Microbiological stability of chemically preserved apricot pulp


Microbiological stability of chemically preserved apricot pulp

Jabar Zaman Khan Khattak1, Adil Hussain1, Bilal Ahmad1*,Muhammad Fazal–Ul-Rehman1, Zafar Ullah1, Huma Arshad2 and Azhar Hussain3

Adv. life sci., vol. 1, no. 3, pp. 153-159, May 2014
*Correspondence Author: Bilal Ahmad (Email: bilalahmad_271@live.com)
Author Affiliations

 [Date Received: 10/03/2014; Date Revised: 18/05/2014; Date Published Online: 25/05/2014]

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Background: There exist different methods to preserve the nutrition, color and taste of the fruit pulp for prolonged availability. Bacterial and fungal growth greatly affect the texture and taste of the pulp, if stored for longer period of time. Evaluation of different chemical preservatives to check efficacy and effects on microbial culture growth holds prime importance. The efforts are made in the present investigation to analyze the effect of various concentrations of Sodium Benzoate and Potassium Metabisulphite as preservative on microbial quality of apricot pulp during storage.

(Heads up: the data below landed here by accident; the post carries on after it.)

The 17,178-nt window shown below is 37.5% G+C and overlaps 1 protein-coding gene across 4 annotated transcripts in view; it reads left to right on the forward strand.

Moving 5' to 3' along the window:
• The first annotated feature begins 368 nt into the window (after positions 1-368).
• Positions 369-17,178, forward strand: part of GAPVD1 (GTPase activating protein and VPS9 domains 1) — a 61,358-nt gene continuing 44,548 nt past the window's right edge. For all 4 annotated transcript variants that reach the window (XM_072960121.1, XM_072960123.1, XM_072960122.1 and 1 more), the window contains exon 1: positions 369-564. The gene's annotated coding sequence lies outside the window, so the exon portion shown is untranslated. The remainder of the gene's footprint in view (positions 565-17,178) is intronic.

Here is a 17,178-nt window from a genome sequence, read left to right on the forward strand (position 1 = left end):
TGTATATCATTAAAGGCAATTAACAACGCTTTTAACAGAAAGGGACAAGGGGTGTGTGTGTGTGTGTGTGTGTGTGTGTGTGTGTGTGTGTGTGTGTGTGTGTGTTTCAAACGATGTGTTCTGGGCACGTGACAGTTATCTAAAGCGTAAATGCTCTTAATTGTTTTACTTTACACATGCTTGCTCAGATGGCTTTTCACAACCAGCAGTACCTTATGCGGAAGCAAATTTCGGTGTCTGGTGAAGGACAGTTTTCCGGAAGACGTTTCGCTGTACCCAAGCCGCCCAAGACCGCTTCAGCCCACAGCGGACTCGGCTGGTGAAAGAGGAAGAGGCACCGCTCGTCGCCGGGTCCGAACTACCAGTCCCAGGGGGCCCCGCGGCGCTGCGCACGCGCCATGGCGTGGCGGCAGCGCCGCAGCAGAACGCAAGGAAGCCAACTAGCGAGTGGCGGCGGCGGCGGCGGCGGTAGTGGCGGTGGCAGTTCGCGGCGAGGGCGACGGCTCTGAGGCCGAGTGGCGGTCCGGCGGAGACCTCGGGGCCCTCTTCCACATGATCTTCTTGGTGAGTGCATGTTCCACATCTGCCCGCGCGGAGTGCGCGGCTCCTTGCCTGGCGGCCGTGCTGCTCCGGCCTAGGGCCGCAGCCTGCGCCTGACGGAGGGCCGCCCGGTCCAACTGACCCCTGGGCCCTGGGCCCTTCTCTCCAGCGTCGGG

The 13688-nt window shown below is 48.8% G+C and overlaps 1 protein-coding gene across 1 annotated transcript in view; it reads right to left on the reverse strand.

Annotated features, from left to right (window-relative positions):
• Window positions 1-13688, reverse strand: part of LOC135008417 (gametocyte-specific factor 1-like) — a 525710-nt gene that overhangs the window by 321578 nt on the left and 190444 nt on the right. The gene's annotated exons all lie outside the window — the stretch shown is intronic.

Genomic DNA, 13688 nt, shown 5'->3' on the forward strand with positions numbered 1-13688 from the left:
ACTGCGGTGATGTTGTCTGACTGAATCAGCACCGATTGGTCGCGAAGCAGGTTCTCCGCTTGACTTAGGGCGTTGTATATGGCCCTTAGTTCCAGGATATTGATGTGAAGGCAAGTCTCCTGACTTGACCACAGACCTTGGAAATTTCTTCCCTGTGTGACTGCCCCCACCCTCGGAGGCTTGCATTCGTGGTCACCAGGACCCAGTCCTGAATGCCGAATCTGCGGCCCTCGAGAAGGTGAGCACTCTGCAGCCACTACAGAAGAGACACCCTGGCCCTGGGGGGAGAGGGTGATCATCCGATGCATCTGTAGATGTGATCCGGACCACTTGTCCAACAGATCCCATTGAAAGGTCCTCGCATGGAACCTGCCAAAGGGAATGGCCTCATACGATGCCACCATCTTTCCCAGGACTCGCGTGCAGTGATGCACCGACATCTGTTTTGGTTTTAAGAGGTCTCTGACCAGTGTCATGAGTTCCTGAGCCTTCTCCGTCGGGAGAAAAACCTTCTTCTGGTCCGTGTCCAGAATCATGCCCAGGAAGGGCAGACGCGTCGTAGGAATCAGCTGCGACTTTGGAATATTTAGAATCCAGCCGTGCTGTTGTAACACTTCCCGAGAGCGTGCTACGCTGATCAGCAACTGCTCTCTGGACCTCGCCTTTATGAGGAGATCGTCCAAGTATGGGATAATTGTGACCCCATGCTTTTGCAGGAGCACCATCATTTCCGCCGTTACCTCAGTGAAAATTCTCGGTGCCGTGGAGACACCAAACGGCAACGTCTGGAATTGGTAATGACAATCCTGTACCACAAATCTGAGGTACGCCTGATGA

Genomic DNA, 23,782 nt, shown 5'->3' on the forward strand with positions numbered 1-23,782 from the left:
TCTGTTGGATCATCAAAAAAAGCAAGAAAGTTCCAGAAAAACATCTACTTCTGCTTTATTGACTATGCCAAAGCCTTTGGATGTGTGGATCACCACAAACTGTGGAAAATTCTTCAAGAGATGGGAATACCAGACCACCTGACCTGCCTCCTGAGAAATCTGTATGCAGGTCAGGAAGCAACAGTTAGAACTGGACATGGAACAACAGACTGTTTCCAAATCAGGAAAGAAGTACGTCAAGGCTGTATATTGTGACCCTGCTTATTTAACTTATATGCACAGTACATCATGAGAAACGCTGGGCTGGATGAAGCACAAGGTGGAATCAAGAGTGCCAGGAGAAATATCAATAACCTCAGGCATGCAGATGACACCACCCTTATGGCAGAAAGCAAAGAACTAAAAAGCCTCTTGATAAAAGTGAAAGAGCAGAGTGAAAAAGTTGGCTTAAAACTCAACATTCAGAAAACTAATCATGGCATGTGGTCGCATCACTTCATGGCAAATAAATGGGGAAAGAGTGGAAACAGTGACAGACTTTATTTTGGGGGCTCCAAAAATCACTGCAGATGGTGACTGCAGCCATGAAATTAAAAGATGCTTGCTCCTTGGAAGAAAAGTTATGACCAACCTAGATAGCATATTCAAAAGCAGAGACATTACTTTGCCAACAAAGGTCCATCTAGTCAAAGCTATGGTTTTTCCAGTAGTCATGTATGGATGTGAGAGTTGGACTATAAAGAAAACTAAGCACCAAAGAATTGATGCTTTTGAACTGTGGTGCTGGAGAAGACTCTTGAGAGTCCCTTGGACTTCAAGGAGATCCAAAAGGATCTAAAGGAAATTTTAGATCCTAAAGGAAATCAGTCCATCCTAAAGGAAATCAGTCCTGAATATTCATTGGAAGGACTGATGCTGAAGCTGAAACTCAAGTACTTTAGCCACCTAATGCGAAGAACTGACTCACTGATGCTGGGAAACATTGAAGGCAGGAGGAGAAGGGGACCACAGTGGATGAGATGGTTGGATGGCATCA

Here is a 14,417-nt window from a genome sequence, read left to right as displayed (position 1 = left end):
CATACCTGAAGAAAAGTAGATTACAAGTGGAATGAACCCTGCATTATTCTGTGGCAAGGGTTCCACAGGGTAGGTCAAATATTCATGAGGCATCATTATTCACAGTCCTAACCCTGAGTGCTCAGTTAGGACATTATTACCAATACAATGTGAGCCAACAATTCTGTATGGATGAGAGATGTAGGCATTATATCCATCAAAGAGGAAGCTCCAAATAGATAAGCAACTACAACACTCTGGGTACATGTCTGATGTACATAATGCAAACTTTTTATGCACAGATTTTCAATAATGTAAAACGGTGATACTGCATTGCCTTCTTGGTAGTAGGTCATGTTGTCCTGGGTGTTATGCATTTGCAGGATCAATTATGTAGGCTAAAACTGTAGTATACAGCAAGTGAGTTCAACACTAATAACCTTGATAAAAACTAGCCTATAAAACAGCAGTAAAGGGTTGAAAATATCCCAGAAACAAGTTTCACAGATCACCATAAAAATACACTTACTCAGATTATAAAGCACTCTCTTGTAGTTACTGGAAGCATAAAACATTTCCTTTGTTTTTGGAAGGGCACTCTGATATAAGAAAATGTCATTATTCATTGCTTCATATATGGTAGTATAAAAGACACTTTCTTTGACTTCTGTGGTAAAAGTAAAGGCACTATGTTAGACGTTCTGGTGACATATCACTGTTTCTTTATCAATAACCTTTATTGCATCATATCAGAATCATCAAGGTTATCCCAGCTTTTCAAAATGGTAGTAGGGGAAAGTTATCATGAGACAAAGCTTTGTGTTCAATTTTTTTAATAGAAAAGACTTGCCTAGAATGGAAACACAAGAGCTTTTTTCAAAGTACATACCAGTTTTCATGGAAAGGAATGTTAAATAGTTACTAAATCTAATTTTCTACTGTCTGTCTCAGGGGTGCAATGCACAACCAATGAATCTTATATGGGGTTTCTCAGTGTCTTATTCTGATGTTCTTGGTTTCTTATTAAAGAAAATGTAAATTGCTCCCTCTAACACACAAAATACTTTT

Method: The uniformly ripened Halman Apricot pulp was extracted and preserved by chemical preservatives such as Sodium Benzoate (SB), and Potassium Meta-Bisulphite (PMS) at different concentrations. The pulp was investigated for Microbiological parameters i.e. total bacterial count (TBC) and total fungal count (TFC). The inhibitory activity of chemical preservatives was tested periodically by simulating the industrial storage conditions for apricot pulp in the lab (30-42ºC in the dark), for a duration of 60 days.